Brachylomia discolor (Smith, 1904)




Brachylomia discolor is a small moth (FW length 12–13 mm) that flies in southern Idaho during late summer. It has a powdery, dark gray forewing with lighter whitish olive to ochre color on the posterior distal wing and has lighter scales in the reniform spot and the postmedial and subterminal lines. The distal forewing appears somewhat rounded. The ground color is even powdery dark gray due to a mixture of light-tipped dark scales and scattered lighter scales. The base, distal median area, and all but the costal subterminal area are powdery light olive-gray or ochre-gray. The basal, antemedial, and postmedial lines are dark gray. The antemedial and median lines are similar, nearly straight. The postmedial line is gray bordered laterally by a fairly wide light ochre or olive line. The inner gray component is weakly scalloped, the line is drawn sharply toward the base on the costa and is evenly curved and angled toward the base elsewhere, passing through the lower reniform spot. The subterminal line is pale ochre to olive, fairly wide and diffuse, preceded by slightly darker gray patches on both margins and followed by a similar dark patch in the posterior terminal area. The terminal line is a dark gray line interrupted at the veins. The fringe is gray with checkering of its base. The orbicular spot is round, outlined in black, and is filled with slightly lighter gray than the ground color peripherally and a central spot of the darker ground. The reniform spot is kidney-shaped, traversed by the postmedial line at its lower end, outlined in pale whitish scales and filled with the gray ground. The claviform spot is absent. The head and thorax are powdery gray with an olive to ochre base and mid-collar. A stout straight spine arises from the anterior foretibia. The male antenna is strongly biserrate, bordering on bipectinate.

Brachylomia discolor can usually be recognized by its small size, powdery gray color with lighter slightly yellowish or olive area below the reniform spot, round orbicular spot, and pale-rimmed reniform spot. It is similar to several other Brachylomia species in our area, but its range is only close to that of Brachylomia obscurifascia. The medial half of the wing is usually darker in B. discolor than in B. obscurifascia and its lines and spots are less well-defined. However, B. discolor can be separated easily from all other Brachylomia species by the presence of the spine on the tibia of the front leg, which is easily observed under moderate magnification.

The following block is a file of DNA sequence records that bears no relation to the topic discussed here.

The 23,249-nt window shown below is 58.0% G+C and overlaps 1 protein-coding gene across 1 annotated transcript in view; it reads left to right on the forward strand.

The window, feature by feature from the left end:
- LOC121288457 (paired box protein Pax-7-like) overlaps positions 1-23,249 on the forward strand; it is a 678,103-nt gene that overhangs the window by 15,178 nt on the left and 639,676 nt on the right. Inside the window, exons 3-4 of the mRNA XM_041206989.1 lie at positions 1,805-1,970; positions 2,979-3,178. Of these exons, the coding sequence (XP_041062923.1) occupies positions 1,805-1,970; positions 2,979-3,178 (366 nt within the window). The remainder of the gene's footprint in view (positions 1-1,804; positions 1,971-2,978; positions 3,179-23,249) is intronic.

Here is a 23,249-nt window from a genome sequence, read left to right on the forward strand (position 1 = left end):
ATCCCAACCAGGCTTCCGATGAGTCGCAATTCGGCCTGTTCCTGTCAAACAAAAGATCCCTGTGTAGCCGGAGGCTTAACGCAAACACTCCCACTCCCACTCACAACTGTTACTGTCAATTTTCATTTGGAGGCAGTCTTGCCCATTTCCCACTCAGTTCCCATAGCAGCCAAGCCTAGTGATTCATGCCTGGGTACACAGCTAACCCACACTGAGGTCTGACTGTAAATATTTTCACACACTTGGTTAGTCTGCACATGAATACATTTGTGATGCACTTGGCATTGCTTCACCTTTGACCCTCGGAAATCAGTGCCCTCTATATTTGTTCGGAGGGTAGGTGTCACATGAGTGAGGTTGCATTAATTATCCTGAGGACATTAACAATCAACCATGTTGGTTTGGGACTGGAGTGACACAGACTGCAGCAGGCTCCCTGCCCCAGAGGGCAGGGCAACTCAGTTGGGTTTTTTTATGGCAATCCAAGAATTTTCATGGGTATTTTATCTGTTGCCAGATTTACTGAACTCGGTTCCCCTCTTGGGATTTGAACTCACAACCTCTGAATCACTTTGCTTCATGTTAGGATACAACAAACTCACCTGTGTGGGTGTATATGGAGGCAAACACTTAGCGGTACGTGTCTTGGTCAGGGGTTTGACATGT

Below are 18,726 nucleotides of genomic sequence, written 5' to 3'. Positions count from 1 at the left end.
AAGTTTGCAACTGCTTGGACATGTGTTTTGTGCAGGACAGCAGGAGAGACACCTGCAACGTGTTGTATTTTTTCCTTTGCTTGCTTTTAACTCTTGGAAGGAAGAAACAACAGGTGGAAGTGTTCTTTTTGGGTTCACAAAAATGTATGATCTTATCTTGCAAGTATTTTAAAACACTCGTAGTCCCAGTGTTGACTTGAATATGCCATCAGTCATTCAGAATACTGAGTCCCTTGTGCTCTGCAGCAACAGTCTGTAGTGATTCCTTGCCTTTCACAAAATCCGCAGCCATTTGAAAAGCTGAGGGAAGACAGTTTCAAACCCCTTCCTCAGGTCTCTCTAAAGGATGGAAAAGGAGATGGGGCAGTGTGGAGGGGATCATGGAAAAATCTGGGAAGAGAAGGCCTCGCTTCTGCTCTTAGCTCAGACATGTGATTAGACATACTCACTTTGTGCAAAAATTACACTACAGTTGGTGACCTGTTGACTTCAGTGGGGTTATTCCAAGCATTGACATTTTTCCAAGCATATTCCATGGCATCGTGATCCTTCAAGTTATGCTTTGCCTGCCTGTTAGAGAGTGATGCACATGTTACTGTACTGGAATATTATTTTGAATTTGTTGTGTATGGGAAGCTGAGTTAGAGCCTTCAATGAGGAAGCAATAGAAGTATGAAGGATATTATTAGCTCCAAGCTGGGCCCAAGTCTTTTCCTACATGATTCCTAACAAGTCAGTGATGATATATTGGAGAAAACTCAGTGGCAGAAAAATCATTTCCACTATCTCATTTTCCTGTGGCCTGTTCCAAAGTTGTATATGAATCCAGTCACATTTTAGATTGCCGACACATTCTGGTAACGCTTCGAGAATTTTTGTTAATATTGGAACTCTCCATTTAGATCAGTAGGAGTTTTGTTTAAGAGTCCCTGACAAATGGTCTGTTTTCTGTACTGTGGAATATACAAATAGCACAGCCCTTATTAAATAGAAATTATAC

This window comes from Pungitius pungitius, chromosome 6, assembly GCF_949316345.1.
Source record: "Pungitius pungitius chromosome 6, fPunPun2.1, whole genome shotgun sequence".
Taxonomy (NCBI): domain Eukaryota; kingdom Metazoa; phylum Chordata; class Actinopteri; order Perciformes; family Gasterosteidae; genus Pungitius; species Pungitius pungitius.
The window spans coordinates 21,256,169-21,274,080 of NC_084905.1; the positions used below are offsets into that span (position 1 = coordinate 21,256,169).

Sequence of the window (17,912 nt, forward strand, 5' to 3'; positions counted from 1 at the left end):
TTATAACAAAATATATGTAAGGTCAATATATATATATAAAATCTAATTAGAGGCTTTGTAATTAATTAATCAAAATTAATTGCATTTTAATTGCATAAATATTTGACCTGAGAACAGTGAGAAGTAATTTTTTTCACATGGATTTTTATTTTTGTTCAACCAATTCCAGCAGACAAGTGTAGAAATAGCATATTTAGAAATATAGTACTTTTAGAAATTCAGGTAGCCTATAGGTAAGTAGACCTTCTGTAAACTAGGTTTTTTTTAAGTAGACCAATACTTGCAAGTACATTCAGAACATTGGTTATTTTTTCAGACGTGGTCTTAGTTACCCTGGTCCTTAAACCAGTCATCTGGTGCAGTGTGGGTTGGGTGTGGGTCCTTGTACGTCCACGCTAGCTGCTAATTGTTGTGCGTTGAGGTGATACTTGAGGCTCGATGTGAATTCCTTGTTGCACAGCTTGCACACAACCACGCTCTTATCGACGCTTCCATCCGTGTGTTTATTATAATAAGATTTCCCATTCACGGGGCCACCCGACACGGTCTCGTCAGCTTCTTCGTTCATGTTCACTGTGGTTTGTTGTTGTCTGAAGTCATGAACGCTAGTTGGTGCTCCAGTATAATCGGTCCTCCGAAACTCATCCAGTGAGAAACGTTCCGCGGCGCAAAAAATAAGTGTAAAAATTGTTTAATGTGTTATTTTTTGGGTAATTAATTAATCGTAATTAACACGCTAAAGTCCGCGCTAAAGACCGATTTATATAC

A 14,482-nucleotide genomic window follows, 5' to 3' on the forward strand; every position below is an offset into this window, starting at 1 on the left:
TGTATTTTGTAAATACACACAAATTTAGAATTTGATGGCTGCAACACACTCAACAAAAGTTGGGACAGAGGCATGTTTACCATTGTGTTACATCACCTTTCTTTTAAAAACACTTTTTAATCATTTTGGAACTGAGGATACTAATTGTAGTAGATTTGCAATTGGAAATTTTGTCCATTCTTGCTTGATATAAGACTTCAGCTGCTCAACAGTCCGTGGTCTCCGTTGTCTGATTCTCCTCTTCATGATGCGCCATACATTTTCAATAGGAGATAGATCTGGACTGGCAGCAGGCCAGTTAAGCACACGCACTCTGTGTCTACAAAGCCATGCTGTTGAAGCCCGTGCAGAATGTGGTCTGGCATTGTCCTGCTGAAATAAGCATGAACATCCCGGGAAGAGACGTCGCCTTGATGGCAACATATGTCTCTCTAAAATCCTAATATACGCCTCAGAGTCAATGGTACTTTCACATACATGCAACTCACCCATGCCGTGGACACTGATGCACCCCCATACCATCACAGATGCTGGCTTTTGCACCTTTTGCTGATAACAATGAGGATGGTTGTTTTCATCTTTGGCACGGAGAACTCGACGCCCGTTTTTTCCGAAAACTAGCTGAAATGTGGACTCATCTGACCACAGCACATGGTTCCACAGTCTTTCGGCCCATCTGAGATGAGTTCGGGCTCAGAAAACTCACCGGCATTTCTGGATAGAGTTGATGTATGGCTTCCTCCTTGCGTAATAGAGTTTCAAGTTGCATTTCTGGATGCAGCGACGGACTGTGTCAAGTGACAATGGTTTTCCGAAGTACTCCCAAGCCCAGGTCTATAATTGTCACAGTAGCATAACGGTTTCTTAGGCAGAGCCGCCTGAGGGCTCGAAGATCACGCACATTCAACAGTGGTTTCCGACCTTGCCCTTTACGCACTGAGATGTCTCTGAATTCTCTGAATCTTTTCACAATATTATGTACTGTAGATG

This species is found in mid-elevation to high elevation forests with quaking aspen in the mountains of the Great Basin and Rocky Mountain region. It is common in the appropriate habitat.


Pacific Northwest

Brachylomia discolor is found from southern Idaho west to the Warner Mountains of south-central Oregon in the Northwest. This is the northern limit of its distribution.


The range of B. discolor is centered in the Great Basin and southern Rocky Mountains. It is found east to southeastern Wyoming and central Colorado, south to eastern Arizona, and west to the Sierra Nevada where it has only been found in the vicinity of Tioga Pass.

Life History


No information is presently available regarding larval foodplants of this species, but it likely feeds on woody plants in the Salicaceae like other members of the genus. Quaking aspen (Populus tremuloides) or willows (Salix spp.) may be favored foodplants based on habitat associations in Idaho and Oregon.


This species flies in the late summer. It has been collected during August in the Northwest. The moth is nocturnal and comes to lights.

Economic Importance




Lafontaine & Troubridge (2007) 

Moth Photographers Group